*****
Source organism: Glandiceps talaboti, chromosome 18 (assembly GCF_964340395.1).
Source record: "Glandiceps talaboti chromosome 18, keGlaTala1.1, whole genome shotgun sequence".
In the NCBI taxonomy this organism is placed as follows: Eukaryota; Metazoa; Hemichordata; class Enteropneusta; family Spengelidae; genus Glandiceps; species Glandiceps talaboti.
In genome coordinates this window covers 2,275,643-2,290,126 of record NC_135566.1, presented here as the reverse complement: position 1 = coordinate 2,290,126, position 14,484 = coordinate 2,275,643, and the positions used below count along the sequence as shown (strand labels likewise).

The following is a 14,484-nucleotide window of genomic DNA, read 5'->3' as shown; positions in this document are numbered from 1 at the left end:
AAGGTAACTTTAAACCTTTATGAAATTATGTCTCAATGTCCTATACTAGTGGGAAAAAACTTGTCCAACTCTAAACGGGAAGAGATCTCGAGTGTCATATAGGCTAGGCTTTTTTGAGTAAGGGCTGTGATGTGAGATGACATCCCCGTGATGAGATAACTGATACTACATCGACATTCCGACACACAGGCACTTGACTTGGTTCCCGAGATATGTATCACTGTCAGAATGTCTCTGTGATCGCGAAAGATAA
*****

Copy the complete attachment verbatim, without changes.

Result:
Source organism: Glandiceps talaboti, chromosome 18 (assembly GCF_964340395.1).
Source record: "Glandiceps talaboti chromosome 18, keGlaTala1.1, whole genome shotgun sequence".
In the NCBI taxonomy this organism is placed as follows: Eukaryota; Metazoa; Hemichordata; class Enteropneusta; family Spengelidae; genus Glandiceps; species Glandiceps talaboti.
In genome coordinates this window covers 2,275,643-2,290,126 of record NC_135566.1, presented here as the reverse complement: position 1 = coordinate 2,290,126, position 14,484 = coordinate 2,275,643, and the positions used below count along the sequence as shown (strand labels likewise).

The following is a 14,484-nucleotide window of genomic DNA, read 5'->3' as shown; positions in this document are numbered from 1 at the left end:
AAGGTAACTTTAAACCTTTATGAAATTATGTCTCAATGTCCTATACTAGTGGGAAAAAACTTGTCCAACTCTAAACGGGAAGAGATCTCGAGTGTCATATAGGCTAGGCTTTTTTGAGTAAGGGCTGTGATGTGAGATGACATCCCCGTGATGAGATAACTGATACTACATCGACATTCCGACACACAGGCACTTGACTTGGTTCCCGAGATATGTATCACTGTCAGAATGTCTCTGTGATCGCGAAAGATAA